It would be an important development for women’s boxing. If we’re talking about pushing down barriers and having true equality then three-minute rounds would be a major breakthrough.

I made my pro debut with four-threes [against Sydney LeBlanc] and the longer the rounds the better I’ll box.

Q: How much are you looking forward to getting back in the gym with Peter Fury?

I love training so I’ve still been ticking over but I’m really looking forward to next month. Peter was as upset as I was about the defeat and we’ve chatted a couple of times and we’re looking to get back to work. He’s had time out of the gym as well, it’s been a long year for both of us.

Q: Sometimes after high-profile defeats you see boxer and coach having a parting of the ways. World champion Josh Taylor even changed coaches after a win, albeit a controversial one, swapping Ben Davison for Joe McNally. Was there any thought of a change of direction?

SM: I’d never leave Peter, we have a great relationship. What he’s done for me has been brilliant, he’s made me the world middleweight champion. When a boxer leaves a trainer, it takes time to build a new relationship, it could take years, but our relationship is strong, I have no reason to leave.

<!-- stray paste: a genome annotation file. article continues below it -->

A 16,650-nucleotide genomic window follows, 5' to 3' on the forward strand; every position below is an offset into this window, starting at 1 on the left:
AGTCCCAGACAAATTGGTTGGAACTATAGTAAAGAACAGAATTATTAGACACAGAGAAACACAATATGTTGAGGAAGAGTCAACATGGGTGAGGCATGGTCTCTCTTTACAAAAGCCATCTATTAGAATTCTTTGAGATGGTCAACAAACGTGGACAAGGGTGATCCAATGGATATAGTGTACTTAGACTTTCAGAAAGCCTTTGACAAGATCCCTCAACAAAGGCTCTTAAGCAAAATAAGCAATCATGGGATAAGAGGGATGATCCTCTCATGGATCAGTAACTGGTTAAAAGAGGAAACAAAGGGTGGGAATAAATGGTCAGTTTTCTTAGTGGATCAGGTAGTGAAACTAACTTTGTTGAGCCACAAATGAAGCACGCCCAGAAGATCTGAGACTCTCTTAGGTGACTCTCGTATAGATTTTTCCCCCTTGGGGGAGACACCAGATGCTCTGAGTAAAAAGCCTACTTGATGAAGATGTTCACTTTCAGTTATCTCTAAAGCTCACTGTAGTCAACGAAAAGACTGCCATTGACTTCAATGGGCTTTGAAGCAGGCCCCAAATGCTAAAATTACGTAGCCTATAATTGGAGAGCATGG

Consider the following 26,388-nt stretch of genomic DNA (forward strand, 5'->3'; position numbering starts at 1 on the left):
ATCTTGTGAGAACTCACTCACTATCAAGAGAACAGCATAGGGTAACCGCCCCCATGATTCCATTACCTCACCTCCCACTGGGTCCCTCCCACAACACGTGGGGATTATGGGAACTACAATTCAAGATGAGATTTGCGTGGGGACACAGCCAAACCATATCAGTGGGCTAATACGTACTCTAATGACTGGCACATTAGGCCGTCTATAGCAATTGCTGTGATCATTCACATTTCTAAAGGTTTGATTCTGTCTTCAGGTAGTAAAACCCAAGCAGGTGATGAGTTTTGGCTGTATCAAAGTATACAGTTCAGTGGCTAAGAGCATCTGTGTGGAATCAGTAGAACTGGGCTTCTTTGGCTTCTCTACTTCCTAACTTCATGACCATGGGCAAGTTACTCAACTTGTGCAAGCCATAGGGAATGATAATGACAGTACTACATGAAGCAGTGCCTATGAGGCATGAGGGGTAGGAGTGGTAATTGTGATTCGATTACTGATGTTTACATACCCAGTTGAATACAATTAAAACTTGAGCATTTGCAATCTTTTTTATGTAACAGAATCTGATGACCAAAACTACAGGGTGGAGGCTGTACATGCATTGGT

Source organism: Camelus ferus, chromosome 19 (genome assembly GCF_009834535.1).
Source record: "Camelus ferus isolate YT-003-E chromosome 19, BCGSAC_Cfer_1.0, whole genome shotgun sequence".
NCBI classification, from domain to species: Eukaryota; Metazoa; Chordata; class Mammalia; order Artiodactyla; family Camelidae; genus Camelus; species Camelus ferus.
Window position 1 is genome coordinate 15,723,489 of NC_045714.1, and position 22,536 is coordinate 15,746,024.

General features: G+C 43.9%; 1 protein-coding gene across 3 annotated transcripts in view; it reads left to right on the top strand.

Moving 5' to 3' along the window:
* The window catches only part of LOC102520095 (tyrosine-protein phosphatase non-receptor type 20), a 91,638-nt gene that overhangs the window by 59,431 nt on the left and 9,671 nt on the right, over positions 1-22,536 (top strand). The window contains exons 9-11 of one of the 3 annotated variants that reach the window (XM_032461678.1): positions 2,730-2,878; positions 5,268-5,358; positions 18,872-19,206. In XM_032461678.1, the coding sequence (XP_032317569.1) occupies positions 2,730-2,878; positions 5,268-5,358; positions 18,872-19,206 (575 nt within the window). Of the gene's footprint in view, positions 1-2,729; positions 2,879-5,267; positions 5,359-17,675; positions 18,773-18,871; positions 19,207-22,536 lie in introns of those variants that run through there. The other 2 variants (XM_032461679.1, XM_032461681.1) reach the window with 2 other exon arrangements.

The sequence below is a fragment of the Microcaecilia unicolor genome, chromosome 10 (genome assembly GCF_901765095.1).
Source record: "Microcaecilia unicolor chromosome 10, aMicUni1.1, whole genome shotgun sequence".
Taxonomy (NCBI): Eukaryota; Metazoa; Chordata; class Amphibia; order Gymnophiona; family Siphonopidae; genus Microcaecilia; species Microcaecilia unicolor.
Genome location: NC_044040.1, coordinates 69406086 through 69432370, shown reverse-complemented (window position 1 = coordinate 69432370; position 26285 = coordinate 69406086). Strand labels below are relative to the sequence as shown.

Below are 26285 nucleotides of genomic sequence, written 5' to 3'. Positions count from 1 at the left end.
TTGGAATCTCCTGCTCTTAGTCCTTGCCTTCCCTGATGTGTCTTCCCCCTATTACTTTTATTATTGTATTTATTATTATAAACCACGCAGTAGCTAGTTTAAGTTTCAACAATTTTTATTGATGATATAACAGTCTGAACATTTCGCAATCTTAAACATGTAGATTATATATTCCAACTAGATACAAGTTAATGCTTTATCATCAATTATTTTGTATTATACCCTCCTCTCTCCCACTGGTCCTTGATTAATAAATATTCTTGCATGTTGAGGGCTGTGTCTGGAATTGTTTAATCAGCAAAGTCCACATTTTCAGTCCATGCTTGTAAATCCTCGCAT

I trust Peter completely and there is no other coach I’d want to work with.

He trained me before my debut and then after I came back from America he’s coached me ever since. I love Peter, he’s made me the fighter I am today.

Q: You didn’t get to defeat the GWOAT but in terms of profile you are huge and have topped the bill on two shows for BOXXER and Sky, the first in Newcastle and then at the O2. Ben Shalom has talked of you as one of his company’s main headline acts, how do you feel about that development?